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The decision to pull goaltender Stuart Skinner after the second period of a 4-3 loss Sunday to the Vancouver Canucks has left the Edmonton Oilers facing questions about their goaltending for a second straight postseason.

Skinner, who has started every game during these playoffs, was replaced by Calvin Pickard to begin the third period. Skinner was pulled after allowing four goals on 15 shots in a Game 3 that saw the Canucks take a 2-1 series lead in the Western Conference semifinals.

“Yes, we need more saves,” Oilers coach Kris Knoblauch said. “Tonight, obviously, I felt like that with Picks going in the third period but defense along with goaltending is very important to winning hockey games. Especially in the long term. Yeah, it’s got to be better.”

Knoblauch when asked about how Skinner was responding to the pressure of this postseason, said that Game 3 was a performance that he would like to have back.

“We’ll see what he’s got in the future,” Knoblauch said. “Whether that’s Game 4 or Game 5 or whatever it is. We’ll be seeing Stu again and have no doubt he’ll respond and play well.”

As a rookie last season, Skinner emerged as the No. 1 goaltender for his hometown team by winning 29 games and finishing with a .914 save percentage. His postseason wasn’t quite as smooth. He finished 5-6 with a 3.68 goals-against average and a .883 save percentage.

Skinner was pulled four times during the Oilers’ 12 playoff games with three of those early exits coming in a second-round series loss to the eventual Stanley Cup champion Vegas Golden Knights.

Following a rocky start, the Oilers moved on from coach Jay Woodcroft and hired Knoblauch. His hiring led to a resurgence with Skinner being one of the primarily beneficiaries. He would win 36 games while posting a 2.62 goals-against average and a .905 save percentage in 57 starts.

The Oilers advanced to the second round by beating the Los Angeles Kings in the first round for a third straight season. Skinner finished with a 2.57 goals-against average in an opening-round series that saw him do everything from record a shutout in Game 4 to allowing four goals in consecutive games to open the series.

Even with the Canucks averaging 19 shots per game against the Oilers, they have scored more than three goals in each contest. It’s left Skinner with a 4.63 goals-against average and a .790 save percentage after Game 3.

Knoblauch not committing to a Game 4 starter in his post-game remarks leaves questions about who could get the net as the Oilers attempt to even the series when it resumes Tuesday.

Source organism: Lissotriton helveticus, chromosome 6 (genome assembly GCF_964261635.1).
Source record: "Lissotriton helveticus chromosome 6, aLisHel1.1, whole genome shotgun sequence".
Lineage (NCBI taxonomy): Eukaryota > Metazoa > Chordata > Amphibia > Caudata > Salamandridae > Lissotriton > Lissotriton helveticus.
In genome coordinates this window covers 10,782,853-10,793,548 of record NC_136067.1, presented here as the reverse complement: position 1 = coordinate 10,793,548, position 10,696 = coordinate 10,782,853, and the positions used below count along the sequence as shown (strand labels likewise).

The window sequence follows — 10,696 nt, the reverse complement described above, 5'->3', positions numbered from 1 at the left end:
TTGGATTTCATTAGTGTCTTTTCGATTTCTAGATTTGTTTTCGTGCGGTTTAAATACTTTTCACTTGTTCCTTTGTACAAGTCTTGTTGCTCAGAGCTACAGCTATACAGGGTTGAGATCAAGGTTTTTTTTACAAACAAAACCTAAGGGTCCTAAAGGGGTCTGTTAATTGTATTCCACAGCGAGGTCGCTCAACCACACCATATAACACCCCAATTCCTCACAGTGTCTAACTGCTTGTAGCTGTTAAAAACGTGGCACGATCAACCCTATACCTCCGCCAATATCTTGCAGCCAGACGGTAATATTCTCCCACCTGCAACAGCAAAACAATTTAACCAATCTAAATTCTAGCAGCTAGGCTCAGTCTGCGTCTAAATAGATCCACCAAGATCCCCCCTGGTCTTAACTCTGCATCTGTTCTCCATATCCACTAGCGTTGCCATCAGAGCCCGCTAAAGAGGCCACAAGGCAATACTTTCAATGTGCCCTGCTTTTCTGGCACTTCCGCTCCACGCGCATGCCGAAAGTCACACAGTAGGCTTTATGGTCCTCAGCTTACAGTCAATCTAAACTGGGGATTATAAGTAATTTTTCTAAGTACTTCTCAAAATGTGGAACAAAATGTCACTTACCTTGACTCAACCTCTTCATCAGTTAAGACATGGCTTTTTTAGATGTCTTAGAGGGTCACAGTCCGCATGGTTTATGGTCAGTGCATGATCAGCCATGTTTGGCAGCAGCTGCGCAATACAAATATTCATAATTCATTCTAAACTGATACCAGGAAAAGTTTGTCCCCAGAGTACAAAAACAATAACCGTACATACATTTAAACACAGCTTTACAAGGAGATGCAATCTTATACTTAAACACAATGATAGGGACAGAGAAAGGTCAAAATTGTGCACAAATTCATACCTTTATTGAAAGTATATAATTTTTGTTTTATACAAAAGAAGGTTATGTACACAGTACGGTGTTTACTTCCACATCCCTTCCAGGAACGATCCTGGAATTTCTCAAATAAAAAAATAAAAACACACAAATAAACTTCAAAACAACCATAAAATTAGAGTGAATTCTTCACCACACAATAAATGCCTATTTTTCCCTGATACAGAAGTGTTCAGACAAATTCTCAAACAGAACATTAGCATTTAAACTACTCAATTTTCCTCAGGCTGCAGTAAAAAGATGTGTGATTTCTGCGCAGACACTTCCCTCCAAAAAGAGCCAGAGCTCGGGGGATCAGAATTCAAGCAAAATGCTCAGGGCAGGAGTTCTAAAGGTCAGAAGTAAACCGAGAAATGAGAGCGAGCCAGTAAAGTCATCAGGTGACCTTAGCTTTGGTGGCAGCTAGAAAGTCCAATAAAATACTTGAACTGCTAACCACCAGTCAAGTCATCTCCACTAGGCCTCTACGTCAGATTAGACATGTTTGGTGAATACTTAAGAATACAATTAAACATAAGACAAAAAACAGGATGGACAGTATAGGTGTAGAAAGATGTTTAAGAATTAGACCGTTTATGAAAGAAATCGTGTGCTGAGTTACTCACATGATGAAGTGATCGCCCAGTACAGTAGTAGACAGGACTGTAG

Pickard, who went 12-7-1 with a 2.45 goals-against average and a .909 save percentage in the regular season, hadn’t appeared in a postseason game until Sunday. He finished three saves in the third period.

There’s also Jack Campbell.

Campbell joined the Oilers in free agency before the 2022-23 season on a five-year deal worth $5 million annually. He struggled to find consistency during his first campaign which led to him backing up Skinner in the second half of the season and in the playoffs. While Campbell stopped 49 of the 51 shots he faced in relief of Skinner last postseason, he never started for the Oilers.

This season saw Campbell begin 1-4 with a 4.50 goals-against average and a .873 save percentage. It led to the Oilers promoting Pickard from their AHL affiliate with Campbell going the other way. Campbell went 18-13-1 with a 2.63 goals-against average and a .918 for the Bakersfield Condors in the regular season but only had one postseason performance, a game that saw him allow five goals on 35 shots.

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U.S. advances at hockey worlds; Canada now 6-0




U.S. advances at hockey worlds; Canada now 6-0

PRAGUE — Dylan Cozens scored two goals and had an assist to rally Canada past Switzerland 3-2 for its sixth win in six games at the ice hockey world championship on Sunday.

Canada leads Group A with 17 points, two more than the Czech Republic in second with Switzerland another point back in third. The three teams had already clinched a spot in the playoff round.

Cozens has scored six goals at the tournament and is tied atop the scoring table with American Brady Tkachuk and Finland’s Oliver Kapanen.

Nick Paul also scored for Canada and goaltender Jordan Binnington made 20 saves including a penalty shot in the second period when the score was 2-2.

Cozens found the roof of the net on a power play 1:42 into the game to give Canada an early lead.

Switzerland answered with two goals.

Kevin Fiala wristed an equalizer past Binnington in the opening frame on a power play.

Romain Loeffel put the Swiss 2-1 up in the middle period with a slap shot from the blue line.

Cozens tied it again at 2-2 from the top of the left circle on a power play.

Paul scored the winner for Canada on a power play, completing a series of passes by scoring into an open goal midway through the second.

Canada will complete the preliminary round on Tuesday against the Czech Republic, when Switzerland will face Finland.

In Group B, Latvia prevailed over Slovakia 3-2 in a penalty shootout. The result sent the United States to the next round.

Tkachuk scored three power play goals and added an assist to help the United States rout Kazakhstan 10-1.

Its fourth victory lifted the Americans to second place in Group B with 13 points, one ahead of Germany and Slovakia with a game against Latvia, which has nine points, on Tuesday to play in the preliminary round.